Yarn: Rowan Cashsoft DK
Beads: Matte metallic with blue undertones

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This week the weather went from being 85 degrees on Sunday to being 55 degrees on Monday. It's finally fall here. Fall has the potential to be one of the best seasons in Minnesota, when it's sunny and the leaves are turning and the sky is full of fluffy clouds and it's 60 degrees outside I think it's perfect. But I think we've skipped that lovely portion of fall and went directly to the cold, cloudy, windy, rainy portion of fall. Bleh.

At least the dreary portion of fall gives me a reason to wear all the hats and scarves and mittens I own. And I own a lot of them. Most of them are unmatching or mismatched at best, I never buy or knit a matchy-matchy hat-scarf-glove set. So I've been thinking this fall about what sorts of hats, mittens and scarves I could knit to combine (and match!) with stuff I already own. I've been contemplating the Center Square hat, the Chapeau Marnier hat and the Foliage hat from Knitty and some colorwork mittens like the Anemoi pattern from Eunny Jang.

Then yesterday I lost a hat. One of only two hand-knit hats that I made for myself. A hat that matched my fetching mitts. My Odessa hat! I left it on the bus on my way home from work last night. I called the lost and found and (not surprisingly) it has not been turned in. I hope it's found a good home.

Now my plans for new hat patterns (and mittens) have been put on hold. I really, really miss my Odessa hat. I put hours and hours of work into that hat. It's the only hat I own that matches my fetching mitts, and without it I will probably never wear them. So I need to knit another hat with the same yarn. I have two choices I guess: knit another Odessa hat or knit a new hat pattern in the same color yarn. I don't know which I'll opt for. I'll decide after I'm done mourning the loss of my hat.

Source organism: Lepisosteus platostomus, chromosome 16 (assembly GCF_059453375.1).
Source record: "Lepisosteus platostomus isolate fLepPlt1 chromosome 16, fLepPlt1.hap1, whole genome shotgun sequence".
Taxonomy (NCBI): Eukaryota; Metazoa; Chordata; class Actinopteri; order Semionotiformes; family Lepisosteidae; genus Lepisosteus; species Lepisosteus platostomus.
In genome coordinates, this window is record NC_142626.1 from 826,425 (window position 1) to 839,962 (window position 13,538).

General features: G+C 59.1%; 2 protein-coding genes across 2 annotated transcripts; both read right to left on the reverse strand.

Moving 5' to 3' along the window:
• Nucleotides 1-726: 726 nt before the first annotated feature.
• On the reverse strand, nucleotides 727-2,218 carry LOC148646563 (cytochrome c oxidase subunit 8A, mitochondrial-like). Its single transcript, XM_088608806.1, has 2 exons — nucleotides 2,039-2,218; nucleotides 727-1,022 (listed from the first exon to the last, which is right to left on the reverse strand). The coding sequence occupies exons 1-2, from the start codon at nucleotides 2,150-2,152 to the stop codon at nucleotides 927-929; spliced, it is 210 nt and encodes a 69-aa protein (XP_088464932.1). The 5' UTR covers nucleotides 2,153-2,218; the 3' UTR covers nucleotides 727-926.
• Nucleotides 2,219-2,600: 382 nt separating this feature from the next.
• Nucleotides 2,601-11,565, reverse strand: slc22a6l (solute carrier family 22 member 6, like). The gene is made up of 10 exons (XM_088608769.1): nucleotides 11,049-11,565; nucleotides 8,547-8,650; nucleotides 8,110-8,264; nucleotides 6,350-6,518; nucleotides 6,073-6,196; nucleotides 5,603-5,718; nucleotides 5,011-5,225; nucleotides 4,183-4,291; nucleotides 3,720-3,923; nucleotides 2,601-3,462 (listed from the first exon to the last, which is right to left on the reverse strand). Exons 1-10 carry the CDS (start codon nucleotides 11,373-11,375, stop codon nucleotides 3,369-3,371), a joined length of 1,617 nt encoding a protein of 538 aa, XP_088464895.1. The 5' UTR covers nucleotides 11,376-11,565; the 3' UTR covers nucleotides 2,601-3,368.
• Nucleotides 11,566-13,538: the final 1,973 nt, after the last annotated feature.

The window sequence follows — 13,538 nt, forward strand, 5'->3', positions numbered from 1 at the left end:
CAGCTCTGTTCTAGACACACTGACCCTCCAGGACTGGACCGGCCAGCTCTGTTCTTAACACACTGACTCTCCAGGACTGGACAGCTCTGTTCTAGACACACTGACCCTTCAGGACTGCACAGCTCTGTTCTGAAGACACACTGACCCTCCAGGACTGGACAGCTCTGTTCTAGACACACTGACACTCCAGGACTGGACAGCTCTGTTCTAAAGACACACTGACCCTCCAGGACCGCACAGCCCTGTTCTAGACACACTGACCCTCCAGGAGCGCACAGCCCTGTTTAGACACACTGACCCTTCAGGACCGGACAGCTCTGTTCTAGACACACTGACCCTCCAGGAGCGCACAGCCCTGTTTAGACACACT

Monday, October 8, 2007

Miscellaneous finished projects

I've been trying to use up (some) of my fabric and yarn stash lately. I've actually finished quite a few things, only a few of which I've managed to snap pictures of. Since we're down to less than 12 hours of daylight here, and it's been stormy lately, I've not had many opportunities to take pictures.

I did manage to snap a picture of this envelope clutch that I made with linen and scraps of Amy Butler fabric, lined with some orange cotton that was leftover from a quilt back.


And this Elisa's Nest Tote is a Christmas present for a family member, made from one ball of Rowan 4-ply cotton.


In addition to finishing things, I also cast on a pair of toe-up socks. I'm knitting both socks on one long circular needle. I was really looking forward to this, thinking it would make sock knitting so much easier. What a disappointment! It's just as difficult as knitting with DPNs; but it has a different set of problems. Rather than having DPNs poking out at weird angles, you have two balls of yarn getting tangled up in the giant circular needle, and the circular needle needs constant readjusting and repositioning. But, the good thing about this method is that you can try the socks on as you go and get a much more accurate fit than with DPNs. Also, both socks will be done at the same time. So, while it's no silver bullet for sock knitting, I think this will be my preferred method for sock knitting from now on.